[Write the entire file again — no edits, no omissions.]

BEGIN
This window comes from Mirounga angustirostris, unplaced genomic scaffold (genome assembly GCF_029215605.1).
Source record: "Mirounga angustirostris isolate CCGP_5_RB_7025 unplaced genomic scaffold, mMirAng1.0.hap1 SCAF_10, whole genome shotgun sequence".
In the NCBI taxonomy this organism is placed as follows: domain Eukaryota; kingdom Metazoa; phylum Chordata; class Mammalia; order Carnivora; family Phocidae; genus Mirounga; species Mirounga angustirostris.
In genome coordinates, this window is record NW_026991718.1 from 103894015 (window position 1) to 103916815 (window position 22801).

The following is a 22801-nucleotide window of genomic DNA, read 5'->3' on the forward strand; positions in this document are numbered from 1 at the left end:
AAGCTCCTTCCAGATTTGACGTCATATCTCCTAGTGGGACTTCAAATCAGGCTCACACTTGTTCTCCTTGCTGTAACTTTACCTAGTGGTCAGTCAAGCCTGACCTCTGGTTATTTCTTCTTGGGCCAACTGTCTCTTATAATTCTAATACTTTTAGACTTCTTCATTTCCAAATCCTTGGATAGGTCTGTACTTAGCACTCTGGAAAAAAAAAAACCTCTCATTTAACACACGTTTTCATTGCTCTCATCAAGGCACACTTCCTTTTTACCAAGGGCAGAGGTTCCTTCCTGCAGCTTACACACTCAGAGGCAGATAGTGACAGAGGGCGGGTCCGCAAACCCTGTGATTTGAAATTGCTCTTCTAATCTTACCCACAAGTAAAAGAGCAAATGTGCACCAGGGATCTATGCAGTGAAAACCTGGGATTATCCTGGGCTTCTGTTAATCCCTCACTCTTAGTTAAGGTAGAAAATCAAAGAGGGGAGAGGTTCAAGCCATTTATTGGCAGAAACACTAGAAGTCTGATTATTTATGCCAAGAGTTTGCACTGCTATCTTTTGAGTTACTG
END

This window comes from Mirounga angustirostris, unplaced genomic scaffold (genome assembly GCF_029215605.1).
Source record: "Mirounga angustirostris isolate CCGP_5_RB_7025 unplaced genomic scaffold, mMirAng1.0.hap1 SCAF_10, whole genome shotgun sequence".
In the NCBI taxonomy this organism is placed as follows: domain Eukaryota; kingdom Metazoa; phylum Chordata; class Mammalia; order Carnivora; family Phocidae; genus Mirounga; species Mirounga angustirostris.
In genome coordinates, this window is record NW_026991718.1 from 103894015 (window position 1) to 103916815 (window position 22801).

The following is a 22801-nucleotide window of genomic DNA, read 5'->3' on the forward strand; positions in this document are numbered from 1 at the left end:
AAGCTCCTTCCAGATTTGACGTCATATCTCCTAGTGGGACTTCAAATCAGGCTCACACTTGTTCTCCTTGCTGTAACTTTACCTAGTGGTCAGTCAAGCCTGACCTCTGGTTATTTCTTCTTGGGCCAACTGTCTCTTATAATTCTAATACTTTTAGACTTCTTCATTTCCAAATCCTTGGATAGGTCTGTACTTAGCACTCTGGAAAAAAAAAAACCTCTCATTTAACACACGTTTTCATTGCTCTCATCAAGGCACACTTCCTTTTTACCAAGGGCAGAGGTTCCTTCCTGCAGCTTACACACTCAGAGGCAGATAGTGACAGAGGGCGGGTCCGCAAACCCTGTGATTTGAAATTGCTCTTCTAATCTTACCCACAAGTAAAAGAGCAAATGTGCACCAGGGATCTATGCAGTGAAAACCTGGGATTATCCTGGGCTTCTGTTAATCCCTCACTCTTAGTTAAGGTAGAAAATCAAAGAGGGGAGAGGTTCAAGCCATTTATTGGCAGAAACACTAGAAGTCTGATTATTTATGCCAAGAGTTTGCACTGCTATCTTTTGAGTTACTG